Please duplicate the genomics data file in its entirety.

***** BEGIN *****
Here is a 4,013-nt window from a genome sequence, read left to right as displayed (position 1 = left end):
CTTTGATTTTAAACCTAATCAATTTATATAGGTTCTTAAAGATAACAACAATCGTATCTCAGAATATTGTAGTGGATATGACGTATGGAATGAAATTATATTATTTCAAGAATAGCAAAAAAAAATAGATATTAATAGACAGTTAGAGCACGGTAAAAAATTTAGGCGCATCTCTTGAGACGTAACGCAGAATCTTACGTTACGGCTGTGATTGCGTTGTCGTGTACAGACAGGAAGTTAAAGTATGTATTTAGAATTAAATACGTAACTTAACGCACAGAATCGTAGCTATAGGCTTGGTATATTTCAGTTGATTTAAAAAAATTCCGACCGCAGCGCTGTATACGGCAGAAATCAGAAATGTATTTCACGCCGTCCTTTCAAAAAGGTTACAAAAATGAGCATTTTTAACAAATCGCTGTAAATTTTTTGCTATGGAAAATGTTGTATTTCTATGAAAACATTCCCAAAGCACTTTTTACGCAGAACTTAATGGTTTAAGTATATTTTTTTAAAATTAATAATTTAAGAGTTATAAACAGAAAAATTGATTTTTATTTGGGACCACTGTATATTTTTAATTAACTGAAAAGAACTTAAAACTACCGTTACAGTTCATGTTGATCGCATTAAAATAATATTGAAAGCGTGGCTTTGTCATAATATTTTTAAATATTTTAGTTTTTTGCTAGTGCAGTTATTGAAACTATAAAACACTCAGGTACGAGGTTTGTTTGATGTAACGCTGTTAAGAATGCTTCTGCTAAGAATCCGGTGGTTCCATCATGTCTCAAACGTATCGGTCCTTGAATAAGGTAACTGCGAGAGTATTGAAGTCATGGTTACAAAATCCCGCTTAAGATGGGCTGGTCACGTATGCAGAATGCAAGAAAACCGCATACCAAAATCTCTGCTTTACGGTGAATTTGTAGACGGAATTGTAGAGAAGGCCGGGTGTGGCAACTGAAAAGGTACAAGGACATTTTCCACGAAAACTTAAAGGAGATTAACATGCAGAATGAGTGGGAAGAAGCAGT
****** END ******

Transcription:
Here is a 4,013-nt window from a genome sequence, read left to right as displayed (position 1 = left end):
CTTTGATTTTAAACCTAATCAATTTATATAGGTTCTTAAAGATAACAACAATCGTATCTCAGAATATTGTAGTGGATATGACGTATGGAATGAAATTATATTATTTCAAGAATAGCAAAAAAAAATAGATATTAATAGACAGTTAGAGCACGGTAAAAAATTTAGGCGCATCTCTTGAGACGTAACGCAGAATCTTACGTTACGGCTGTGATTGCGTTGTCGTGTACAGACAGGAAGTTAAAGTATGTATTTAGAATTAAATACGTAACTTAACGCACAGAATCGTAGCTATAGGCTTGGTATATTTCAGTTGATTTAAAAAAATTCCGACCGCAGCGCTGTATACGGCAGAAATCAGAAATGTATTTCACGCCGTCCTTTCAAAAAGGTTACAAAAATGAGCATTTTTAACAAATCGCTGTAAATTTTTTGCTATGGAAAATGTTGTATTTCTATGAAAACATTCCCAAAGCACTTTTTACGCAGAACTTAATGGTTTAAGTATATTTTTTTAAAATTAATAATTTAAGAGTTATAAACAGAAAAATTGATTTTTATTTGGGACCACTGTATATTTTTAATTAACTGAAAAGAACTTAAAACTACCGTTACAGTTCATGTTGATCGCATTAAAATAATATTGAAAGCGTGGCTTTGTCATAATATTTTTAAATATTTTAGTTTTTTGCTAGTGCAGTTATTGAAACTATAAAACACTCAGGTACGAGGTTTGTTTGATGTAACGCTGTTAAGAATGCTTCTGCTAAGAATCCGGTGGTTCCATCATGTCTCAAACGTATCGGTCCTTGAATAAGGTAACTGCGAGAGTATTGAAGTCATGGTTACAAAATCCCGCTTAAGATGGGCTGGTCACGTATGCAGAATGCAAGAAAACCGCATACCAAAATCTCTGCTTTACGGTGAATTTGTAGACGGAATTGTAGAGAAGGCCGGGTGTGGCAACTGAAAAGGTACAAGGACATTTTCCACGAAAACTTAAAGGAGATTAACATGCAGAATGAGTGGGAAGAAGCAGT